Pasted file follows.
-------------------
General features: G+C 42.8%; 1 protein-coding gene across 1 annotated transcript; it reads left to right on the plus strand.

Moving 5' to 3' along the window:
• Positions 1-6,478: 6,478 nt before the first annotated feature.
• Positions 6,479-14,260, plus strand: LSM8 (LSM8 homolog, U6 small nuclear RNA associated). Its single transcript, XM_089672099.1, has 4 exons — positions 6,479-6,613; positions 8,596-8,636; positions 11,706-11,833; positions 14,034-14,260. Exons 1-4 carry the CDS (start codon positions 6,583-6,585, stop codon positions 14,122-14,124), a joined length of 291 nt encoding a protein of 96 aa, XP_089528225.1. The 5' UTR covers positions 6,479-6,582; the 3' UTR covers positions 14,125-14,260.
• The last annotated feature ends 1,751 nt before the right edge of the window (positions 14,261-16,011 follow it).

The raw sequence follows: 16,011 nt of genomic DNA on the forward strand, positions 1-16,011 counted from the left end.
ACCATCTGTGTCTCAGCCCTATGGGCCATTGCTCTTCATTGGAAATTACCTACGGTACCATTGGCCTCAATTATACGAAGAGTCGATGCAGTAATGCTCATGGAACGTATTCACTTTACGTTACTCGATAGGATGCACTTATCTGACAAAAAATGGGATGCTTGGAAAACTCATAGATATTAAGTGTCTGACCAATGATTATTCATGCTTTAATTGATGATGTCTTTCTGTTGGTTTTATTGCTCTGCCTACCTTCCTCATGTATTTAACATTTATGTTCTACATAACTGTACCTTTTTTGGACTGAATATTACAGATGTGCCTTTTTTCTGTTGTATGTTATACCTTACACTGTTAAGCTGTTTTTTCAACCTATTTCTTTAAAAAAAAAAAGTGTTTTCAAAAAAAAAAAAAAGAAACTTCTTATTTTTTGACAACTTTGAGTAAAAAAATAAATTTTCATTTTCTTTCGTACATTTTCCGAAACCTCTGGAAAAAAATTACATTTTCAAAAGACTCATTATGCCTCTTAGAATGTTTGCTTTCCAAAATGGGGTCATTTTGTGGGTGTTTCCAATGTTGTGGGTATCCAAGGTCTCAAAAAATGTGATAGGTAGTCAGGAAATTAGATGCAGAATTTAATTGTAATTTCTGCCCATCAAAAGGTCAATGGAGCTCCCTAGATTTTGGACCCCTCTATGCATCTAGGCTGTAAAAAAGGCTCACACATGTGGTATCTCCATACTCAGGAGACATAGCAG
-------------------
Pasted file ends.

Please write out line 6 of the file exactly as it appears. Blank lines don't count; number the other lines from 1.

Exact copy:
The raw sequence follows: 16,011 nt of genomic DNA on the forward strand, positions 1-16,011 counted from the left end.